2. I support putting in bike lanes for New St. It’s an easy commuting section and will help get folks downtown easily. Our city needs to be more future-planning minded. With our ever increasing senior demographics, we need to look at ways to attract younger generations to live and work in our city to help keep it viable and thriving. The Centennial Path is great for recreational cycling, but not for people who want to commute by bike.

  3. @christopherpaulwatts:disqus – you’re not likely to see many cyclists on New as it’s a little scary for a cyclist to be riding on it in it’s current state. I guarantee if you put bike lanes in, you’ll see a big increase in ridership. Besides, by nature of the it being cold, you won’t see many cyclists peddling around.

  4. Please not again. I just drove around Burlington for half the day, including up and down New Street. I didn’t see one bike today, not one.

    Regardless, back in the good old days, we all managed to bike to school without getting creamed. What makes this new generation of cyclists so incompetent at riding their bikes they need their own lanes ?

    As far as the Centennial Bike Path, you take it to the appropriate side street, then take the side street north towards New, cross New at the lights and Violia ! you are at the library.

    • Funny…I saw about 6 bikes out today during my 15 minute commute. We are not in the good old days any more – people percieve cycling to be a risky activity, especially with heavy car traffic behaving irresponsibly on the roads. So now most parents make the self-defeating decision to drive their kids to school, which appears safer in the short term but creates a lot of longer term issues like obesity and lack of independence. Proper infrastructure will make cycling a more viable option for more people. When you force people to take an indirect route they will just say forget it and drive instead, compounding the problems.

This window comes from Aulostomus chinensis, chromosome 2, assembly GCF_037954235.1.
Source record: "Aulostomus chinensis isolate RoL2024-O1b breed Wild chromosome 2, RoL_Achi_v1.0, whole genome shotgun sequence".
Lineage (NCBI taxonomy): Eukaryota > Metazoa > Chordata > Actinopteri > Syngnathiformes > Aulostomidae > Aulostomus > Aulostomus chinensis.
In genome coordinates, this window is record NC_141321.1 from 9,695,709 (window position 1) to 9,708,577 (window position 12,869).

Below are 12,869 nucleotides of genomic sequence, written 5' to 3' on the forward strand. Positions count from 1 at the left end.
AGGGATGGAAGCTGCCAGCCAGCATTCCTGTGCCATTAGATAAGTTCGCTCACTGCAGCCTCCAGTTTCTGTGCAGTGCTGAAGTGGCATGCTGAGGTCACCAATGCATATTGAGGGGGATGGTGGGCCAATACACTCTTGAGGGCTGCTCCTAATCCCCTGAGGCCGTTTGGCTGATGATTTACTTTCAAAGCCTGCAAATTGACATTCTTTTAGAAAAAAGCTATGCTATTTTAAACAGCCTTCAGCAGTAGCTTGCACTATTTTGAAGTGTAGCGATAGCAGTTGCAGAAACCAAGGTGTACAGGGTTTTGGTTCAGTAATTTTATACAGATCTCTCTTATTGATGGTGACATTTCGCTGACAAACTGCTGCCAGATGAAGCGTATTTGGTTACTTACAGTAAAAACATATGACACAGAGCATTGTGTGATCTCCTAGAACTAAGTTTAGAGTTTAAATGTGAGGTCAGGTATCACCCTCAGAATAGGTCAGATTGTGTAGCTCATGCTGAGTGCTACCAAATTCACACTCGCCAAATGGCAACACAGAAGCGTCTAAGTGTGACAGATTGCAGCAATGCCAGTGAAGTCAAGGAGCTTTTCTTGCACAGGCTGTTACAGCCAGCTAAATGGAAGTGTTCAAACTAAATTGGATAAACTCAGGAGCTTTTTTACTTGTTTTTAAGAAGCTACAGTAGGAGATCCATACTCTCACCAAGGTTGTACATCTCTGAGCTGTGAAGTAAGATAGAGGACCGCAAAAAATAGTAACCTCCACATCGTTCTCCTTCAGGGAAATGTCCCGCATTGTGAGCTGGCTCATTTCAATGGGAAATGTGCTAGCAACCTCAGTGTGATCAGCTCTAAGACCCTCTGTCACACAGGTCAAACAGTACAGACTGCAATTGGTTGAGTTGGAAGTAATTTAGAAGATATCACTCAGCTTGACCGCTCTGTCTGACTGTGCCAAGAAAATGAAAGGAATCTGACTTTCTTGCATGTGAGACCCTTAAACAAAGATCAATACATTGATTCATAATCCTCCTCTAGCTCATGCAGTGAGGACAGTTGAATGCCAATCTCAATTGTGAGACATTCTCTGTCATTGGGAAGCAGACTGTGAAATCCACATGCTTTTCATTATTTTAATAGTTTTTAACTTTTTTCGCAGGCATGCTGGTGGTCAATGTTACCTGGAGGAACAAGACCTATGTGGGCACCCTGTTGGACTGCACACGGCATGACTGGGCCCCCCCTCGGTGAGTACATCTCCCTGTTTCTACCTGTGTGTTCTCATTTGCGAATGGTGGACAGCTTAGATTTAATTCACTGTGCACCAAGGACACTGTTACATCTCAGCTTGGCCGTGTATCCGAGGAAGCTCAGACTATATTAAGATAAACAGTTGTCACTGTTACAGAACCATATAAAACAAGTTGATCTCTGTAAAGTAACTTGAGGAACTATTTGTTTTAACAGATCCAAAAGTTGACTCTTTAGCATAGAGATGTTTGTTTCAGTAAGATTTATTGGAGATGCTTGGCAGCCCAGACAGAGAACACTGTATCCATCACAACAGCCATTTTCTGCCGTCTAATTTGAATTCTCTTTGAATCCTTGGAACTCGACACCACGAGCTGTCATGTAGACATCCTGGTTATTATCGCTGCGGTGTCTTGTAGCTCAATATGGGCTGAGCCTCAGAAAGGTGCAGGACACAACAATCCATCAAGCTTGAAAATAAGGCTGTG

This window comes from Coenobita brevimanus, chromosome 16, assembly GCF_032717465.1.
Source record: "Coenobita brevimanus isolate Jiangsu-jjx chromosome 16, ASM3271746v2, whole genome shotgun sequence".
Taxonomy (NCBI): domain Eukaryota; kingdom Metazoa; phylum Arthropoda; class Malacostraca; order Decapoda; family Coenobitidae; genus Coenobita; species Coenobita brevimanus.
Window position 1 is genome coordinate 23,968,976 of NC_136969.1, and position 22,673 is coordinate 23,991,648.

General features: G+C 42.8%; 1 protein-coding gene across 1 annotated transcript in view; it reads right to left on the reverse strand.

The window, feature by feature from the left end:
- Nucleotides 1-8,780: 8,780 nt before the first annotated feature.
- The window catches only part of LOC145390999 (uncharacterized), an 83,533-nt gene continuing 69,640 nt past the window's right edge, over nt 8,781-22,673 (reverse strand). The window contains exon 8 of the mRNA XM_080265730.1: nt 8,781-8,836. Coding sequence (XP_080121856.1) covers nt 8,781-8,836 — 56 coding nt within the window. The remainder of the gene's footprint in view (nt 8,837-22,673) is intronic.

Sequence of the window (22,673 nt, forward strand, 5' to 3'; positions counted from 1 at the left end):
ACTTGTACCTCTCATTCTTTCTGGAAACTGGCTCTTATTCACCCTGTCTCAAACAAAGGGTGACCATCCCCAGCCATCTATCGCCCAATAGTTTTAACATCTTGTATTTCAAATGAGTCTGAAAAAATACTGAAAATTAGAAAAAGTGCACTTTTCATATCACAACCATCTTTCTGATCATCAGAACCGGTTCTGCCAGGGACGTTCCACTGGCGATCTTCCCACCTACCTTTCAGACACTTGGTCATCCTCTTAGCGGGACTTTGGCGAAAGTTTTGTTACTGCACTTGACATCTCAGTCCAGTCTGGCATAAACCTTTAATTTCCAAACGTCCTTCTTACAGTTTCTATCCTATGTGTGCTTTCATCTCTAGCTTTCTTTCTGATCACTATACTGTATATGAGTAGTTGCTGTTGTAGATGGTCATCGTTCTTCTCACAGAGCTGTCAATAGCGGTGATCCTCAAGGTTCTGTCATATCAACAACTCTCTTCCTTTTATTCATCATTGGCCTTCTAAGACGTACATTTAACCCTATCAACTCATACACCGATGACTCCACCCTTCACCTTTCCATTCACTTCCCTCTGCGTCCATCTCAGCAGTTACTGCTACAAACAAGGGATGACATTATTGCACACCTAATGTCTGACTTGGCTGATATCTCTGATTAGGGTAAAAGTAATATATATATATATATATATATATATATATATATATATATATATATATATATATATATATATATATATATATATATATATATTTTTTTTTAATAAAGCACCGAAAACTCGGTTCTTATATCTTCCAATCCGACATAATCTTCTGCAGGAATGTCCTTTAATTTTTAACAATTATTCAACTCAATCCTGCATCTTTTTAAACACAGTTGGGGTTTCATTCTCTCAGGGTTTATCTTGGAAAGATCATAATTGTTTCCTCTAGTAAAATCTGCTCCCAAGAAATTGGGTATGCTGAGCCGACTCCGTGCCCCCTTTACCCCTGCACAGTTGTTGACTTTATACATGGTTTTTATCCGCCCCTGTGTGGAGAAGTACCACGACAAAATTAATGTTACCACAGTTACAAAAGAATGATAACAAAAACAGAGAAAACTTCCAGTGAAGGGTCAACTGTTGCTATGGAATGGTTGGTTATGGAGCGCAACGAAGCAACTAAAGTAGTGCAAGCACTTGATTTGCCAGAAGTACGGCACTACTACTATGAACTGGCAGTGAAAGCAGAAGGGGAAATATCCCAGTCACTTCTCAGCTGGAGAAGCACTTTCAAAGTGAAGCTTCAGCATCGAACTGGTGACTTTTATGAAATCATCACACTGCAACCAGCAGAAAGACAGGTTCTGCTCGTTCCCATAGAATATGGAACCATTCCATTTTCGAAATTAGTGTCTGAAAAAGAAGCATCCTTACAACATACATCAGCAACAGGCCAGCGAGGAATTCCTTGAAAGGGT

• As with most issues, there are pros and cons….The Centennial path is very good as far as it goes, but there will be those cyclists who need to be encouraged to ride…..on what is perceived to be a direct route. Vehicle traffic has increased, and many motorists who are not also cyclists, seem to feel that cyclists are more of a nuisance than people actually trying to get from point A to point B without using a car….If and where it is possible to incorporate a bike lane, it would appear that a good deed will have been done, as both motorists and cyclists will have a guide to follow, and hopefully will have respect for each other….

  5. The existing Centennial Bike Path does not go to Central Park or the Library. New Street does go to these destinations.

    Right now, most people who do choose to cycle there are using the narrow sidewalks, which can make it uncomfortable for others, especially for seniors walking in the area.

    Sharrows are good for those who are cycling now, but they do little to encourage those who are not currently cycling to try it. Most families with children are not willing to ride in mixed traffic.

    If the city actually does want to encourage people to try using other modes of travel, and save millions of dollars that would otherwise be needed to accommodate ever larger numbers of cars, properly separated bike lanes would be a worthwhile investment. This would set an excellent precedent for Burlington, and help us in the ongoing competition to attract young and talented people to live in our city. With option 6, New Street (at least this small portion) would truly be a Complete Street – for everyone, without taking anything away from motorists.

What's your take?